Helping the next generation of entrepreneurs to flourish

A fascinating debate on what makes an entrepreneur and how they can flourish in West London formed part of the Capital West London Growth Summit at the Lyric Theatre.

Olly Olsen and Wayne Hemingway, two of the UK’s foremost entrepreneurs, were joined by education bosses Alan Stuart and David Warnes plus senior researcher Jessica Alderson to discuss creating a skills and knowledge economy in the region.

Those expecting an insight into what was behind those success stories probably got a surprise as Mr Olsen, co-founder of The Office Group, revealed he left school without qualifications while renowned urban designer Mr Hemingway revealed he had never done a business plan, looked at CV’s or employed an accounts department.

Mr Olsen and co-founder Charlie Green set up The Office Group in 2003 and now has more than 50 flexible workspaces and around 20,000 members.

“We had one very simple idea which was to challenge and reimagine the way in which we were all working in London,” said Mr Olsen.

“I was driven and determined from a very young age, for as long as I can remember, and I found having that drive where there was nothing that really stopped me.

“I put it down to my parents and some mentors, there was a successful grandfather that died when I was nine years old, and I remember my whole family talking about him and his reputation and I grew up recognising that if you can have other people respect you for the work that you did, then that gave me motivation.

On The Office Group’s success he said: “We were slow, we were diligent and we were careful, we were never in a rush and maintained the focus on what we were trying to deliver as a product.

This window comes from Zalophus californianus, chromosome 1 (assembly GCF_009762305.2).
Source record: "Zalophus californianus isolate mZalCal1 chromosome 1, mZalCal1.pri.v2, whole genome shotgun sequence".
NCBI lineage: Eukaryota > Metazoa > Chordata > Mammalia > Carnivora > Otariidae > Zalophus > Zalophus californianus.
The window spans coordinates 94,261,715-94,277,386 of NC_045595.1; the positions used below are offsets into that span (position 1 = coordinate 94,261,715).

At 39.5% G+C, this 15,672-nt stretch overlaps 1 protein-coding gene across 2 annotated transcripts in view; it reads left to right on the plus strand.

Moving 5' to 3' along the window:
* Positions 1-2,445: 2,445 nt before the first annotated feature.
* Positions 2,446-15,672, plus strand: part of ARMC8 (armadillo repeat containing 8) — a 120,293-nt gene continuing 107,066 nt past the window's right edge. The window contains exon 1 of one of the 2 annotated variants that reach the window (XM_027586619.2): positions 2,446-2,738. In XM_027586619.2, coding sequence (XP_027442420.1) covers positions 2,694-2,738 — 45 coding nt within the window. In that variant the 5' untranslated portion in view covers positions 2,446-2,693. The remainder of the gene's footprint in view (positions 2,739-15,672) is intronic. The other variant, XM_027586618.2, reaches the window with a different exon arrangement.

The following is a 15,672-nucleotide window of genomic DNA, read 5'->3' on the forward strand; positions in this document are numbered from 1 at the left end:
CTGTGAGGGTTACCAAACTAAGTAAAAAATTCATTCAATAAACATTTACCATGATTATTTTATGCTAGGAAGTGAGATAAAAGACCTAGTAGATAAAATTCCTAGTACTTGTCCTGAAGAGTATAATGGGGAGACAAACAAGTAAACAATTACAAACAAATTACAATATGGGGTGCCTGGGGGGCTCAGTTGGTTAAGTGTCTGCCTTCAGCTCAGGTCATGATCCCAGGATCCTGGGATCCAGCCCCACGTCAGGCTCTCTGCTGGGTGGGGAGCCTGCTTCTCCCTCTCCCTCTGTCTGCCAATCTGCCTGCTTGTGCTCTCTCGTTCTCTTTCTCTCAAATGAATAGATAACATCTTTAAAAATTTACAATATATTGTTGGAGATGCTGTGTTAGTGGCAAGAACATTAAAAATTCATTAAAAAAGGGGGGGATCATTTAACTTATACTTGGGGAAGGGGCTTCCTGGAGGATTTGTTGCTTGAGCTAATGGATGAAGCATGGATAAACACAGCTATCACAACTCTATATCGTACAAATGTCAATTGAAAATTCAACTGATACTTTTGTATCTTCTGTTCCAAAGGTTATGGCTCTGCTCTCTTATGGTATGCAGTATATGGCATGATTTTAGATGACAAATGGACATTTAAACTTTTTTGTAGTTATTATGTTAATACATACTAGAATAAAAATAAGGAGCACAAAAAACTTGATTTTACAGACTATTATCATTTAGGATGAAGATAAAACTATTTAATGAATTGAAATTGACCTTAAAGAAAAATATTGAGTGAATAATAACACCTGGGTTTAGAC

“We made sure our customers were happy, we weren’t looking at the bottom line, growth, how much of the business we owned, how much we could potentially sell, when we could sell, none of that was on the agenda.”

Mr Hemingway, who is 58, felt he grew up at a time when the word “disadvantaged” never came into play brought up in a single-parent family in a Blackburn tower.

“It was always felt that if you rolled up your sleeves and put a bit of elbow grease in there was no such thing as the Bank of Mum and Dad,” he said.

“There was never that thing that somebody had a better chance than me it was about how hard I was going to work. The other thing for me as well was that I’ve never wanted to go to work.

“In the creative industries I don’t feel I have ever believed for one day, and it is 40 years since me and my wife started our businesses, I can’t remember a day where it was felt like ‘oh god we’ve got to get up and go to work’. I don’t want that feeling.

“We were doing what we did as teenagers, our business came from going to nighclubs, employing mates, we’ve never looked at anybody’s CV, we have never done a business plan, never borrowed any money. We’ve always gone down the route that we’ve wanted to and always been lucky enough or skilful enough to never go to work and that’s what I’ve always wanted.”